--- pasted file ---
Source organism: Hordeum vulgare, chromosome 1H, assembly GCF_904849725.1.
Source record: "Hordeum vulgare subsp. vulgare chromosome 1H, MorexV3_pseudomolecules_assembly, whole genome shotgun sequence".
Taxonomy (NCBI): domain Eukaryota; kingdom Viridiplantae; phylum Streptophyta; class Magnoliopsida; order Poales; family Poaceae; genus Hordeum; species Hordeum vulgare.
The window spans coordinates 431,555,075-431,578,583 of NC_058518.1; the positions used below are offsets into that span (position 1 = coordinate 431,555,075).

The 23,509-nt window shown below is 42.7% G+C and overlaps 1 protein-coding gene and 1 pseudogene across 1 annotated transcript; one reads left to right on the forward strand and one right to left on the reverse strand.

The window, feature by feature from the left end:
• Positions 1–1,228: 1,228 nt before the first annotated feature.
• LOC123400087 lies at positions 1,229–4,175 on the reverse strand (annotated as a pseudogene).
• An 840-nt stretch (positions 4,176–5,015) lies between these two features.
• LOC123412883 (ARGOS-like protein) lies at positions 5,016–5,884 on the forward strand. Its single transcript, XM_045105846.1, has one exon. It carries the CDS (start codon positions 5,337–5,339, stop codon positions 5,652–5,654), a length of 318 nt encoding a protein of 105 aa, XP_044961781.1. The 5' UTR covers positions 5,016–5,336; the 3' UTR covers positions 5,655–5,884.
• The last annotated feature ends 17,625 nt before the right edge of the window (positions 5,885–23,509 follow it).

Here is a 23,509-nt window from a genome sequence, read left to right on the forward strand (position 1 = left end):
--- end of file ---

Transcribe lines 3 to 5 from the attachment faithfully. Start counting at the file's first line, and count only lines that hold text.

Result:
Taxonomy (NCBI): domain Eukaryota; kingdom Viridiplantae; phylum Streptophyta; class Magnoliopsida; order Poales; family Poaceae; genus Hordeum; species Hordeum vulgare.
The window spans coordinates 431,555,075-431,578,583 of NC_058518.1; the positions used below are offsets into that span (position 1 = coordinate 431,555,075).

The 23,509-nt window shown below is 42.7% G+C and overlaps 1 protein-coding gene and 1 pseudogene across 1 annotated transcript; one reads left to right on the forward strand and one right to left on the reverse strand.